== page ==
Enviro community responds to cheap shot attacks over Bonner Bridge

As noted in this space last week, conservative state officials have been acting more like loud-mouthed radio squawkers than public leaders in recent days when it comes to the controversy over the decaying Bonner Bridge on the Outer Banks.

This morning’s N.C. League of Conservation Voters newsletter has a response worth reading:

“What do you do when you’re stalled in the courts on a major transportation project? If you’re Governor Pat McCrory, you launch a personal attack against the citizen conservation group that’s challenging you.

It’s a ploy straight out of the old anti-environmental playbook. When poor planning by a government agency or greed by a polluter leaves a community in a fix, then blame the environmentalists who’ve been telling you about the problem (and how to fix it) for years. Tell the community facing the problem that it’s the nasty environmentalists (not you!) who have put them there–and try to win by intimidation what you can’t achieve by law.

In this case, the debate is over the replacement of the aging Bonner Bridge over Oregon Inlet to Hatteras Island on the Outer Banks. A battle in the press and now the courts has raged for years over whether to replace the bridge with another in essentially the same place, or to install a much longer bridge in the sound. The longer bridge would bypass the areas most immediately threatened by the shifting inlet sands and by repeated storm washouts of Highway 12 along narrow northern Hatteras Island. Of special environmental significance, it would also bypass the Pea Island National Wildlife Refuge at the northern end of the island.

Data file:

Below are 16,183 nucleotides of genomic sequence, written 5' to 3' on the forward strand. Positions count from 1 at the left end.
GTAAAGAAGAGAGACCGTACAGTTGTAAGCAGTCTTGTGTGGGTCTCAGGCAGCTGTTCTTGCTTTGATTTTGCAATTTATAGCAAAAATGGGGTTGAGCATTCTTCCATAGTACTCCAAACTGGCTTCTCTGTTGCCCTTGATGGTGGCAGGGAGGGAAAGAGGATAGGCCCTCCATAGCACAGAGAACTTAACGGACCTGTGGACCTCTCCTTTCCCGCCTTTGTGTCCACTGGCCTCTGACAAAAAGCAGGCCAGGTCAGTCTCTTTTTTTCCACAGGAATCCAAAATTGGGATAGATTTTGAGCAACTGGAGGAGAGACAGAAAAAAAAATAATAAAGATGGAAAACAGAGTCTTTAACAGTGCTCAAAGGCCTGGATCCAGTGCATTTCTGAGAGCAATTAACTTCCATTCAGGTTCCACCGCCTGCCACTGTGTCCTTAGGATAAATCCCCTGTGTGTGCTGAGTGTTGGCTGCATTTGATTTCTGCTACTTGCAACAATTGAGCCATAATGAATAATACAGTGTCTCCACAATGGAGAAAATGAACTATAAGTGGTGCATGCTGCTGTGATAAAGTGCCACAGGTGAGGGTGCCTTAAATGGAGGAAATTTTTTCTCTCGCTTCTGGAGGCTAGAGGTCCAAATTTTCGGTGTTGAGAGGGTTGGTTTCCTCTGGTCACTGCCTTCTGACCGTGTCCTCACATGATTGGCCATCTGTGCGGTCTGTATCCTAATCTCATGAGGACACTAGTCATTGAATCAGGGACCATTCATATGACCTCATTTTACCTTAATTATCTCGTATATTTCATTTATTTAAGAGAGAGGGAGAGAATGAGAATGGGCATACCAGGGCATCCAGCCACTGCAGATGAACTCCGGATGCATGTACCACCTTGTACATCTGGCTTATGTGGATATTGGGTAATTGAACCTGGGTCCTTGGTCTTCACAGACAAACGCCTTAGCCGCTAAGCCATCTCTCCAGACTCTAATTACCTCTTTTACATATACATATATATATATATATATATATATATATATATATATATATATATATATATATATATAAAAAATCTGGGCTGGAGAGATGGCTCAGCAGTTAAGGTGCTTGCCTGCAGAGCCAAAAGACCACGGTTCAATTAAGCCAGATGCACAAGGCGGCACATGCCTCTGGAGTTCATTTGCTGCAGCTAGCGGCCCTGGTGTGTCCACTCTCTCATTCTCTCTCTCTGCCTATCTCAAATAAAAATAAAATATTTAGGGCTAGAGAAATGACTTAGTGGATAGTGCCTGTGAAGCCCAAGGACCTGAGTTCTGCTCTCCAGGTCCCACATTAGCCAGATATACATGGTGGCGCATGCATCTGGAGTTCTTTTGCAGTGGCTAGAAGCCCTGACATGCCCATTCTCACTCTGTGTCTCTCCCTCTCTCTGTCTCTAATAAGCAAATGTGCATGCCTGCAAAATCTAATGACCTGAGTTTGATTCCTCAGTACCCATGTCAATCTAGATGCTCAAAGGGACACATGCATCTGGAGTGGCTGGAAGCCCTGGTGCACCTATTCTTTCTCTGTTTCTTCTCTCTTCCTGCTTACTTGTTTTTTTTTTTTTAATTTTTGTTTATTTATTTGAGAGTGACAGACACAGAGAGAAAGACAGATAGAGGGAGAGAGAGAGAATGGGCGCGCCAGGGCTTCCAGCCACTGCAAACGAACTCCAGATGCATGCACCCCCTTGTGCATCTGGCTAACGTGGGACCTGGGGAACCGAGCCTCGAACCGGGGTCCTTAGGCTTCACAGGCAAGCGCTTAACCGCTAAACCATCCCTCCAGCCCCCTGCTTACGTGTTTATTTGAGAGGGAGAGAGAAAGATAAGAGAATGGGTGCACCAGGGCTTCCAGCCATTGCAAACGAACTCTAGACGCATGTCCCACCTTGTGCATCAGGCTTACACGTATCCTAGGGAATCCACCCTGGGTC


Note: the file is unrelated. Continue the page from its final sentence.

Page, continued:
State and local officials and some tourism interests have fought that alternative because it would cost much more to build, and because it would make the northern-most beach areas less easily accessed by off-road vehicles. Two years ago, the state Dept. of Transportation approved a contract to rebuild the shorter bridge. Two citizen conservation groups, represented by the Southern Environmental Law Center (SELC), filed a challenge in federal court, asserting that the state’s course of action unnecessarily threatened the wildlife refuge and ignored the more logical longer option. So far, just another legitimate public policy debate.

Last week, however, the McCrory Administration seized news of the temporary emergency closure of Bonner Bridge due to structural issues and erosion around the base of some supports to launch a public attack. State Transportation Secretary Tony Tata pointed blame toward the SELC: ‘These ivory tower elitists file these lawsuits from their air-conditioned offices in Chapel Hill. And they do so with their lattes and their contempt, and chuckle while the good people of the Outer Banks are fighting hard to scratch out a living here based on tourism and based on access.’ More here.

McCrory himself piled in a press conference Friday, in which he blamed SELC for delays in replacing the bridge, called them “irresponsible”, and said he would send letters to SELC’s directors asking them to drop their legal challenge. A prepared statement by NC legislative leaders Sen. Phil Berger (R-Rockingham) and Rep. Thom Tillis (R-Mecklenburg) howled that SELC’s “frivolous lawsuit is only the latest episode in their scheme to agitate the left and raise funds for an extreme, fringe agenda–this time, at the expense of Northeastern North Carolina’s economy.” In a Nags Head radio station interview, McCrory went further over the top: “They’re [SELC] putting people in jeopardy. They’re putting jobs in jeopardy.” More here.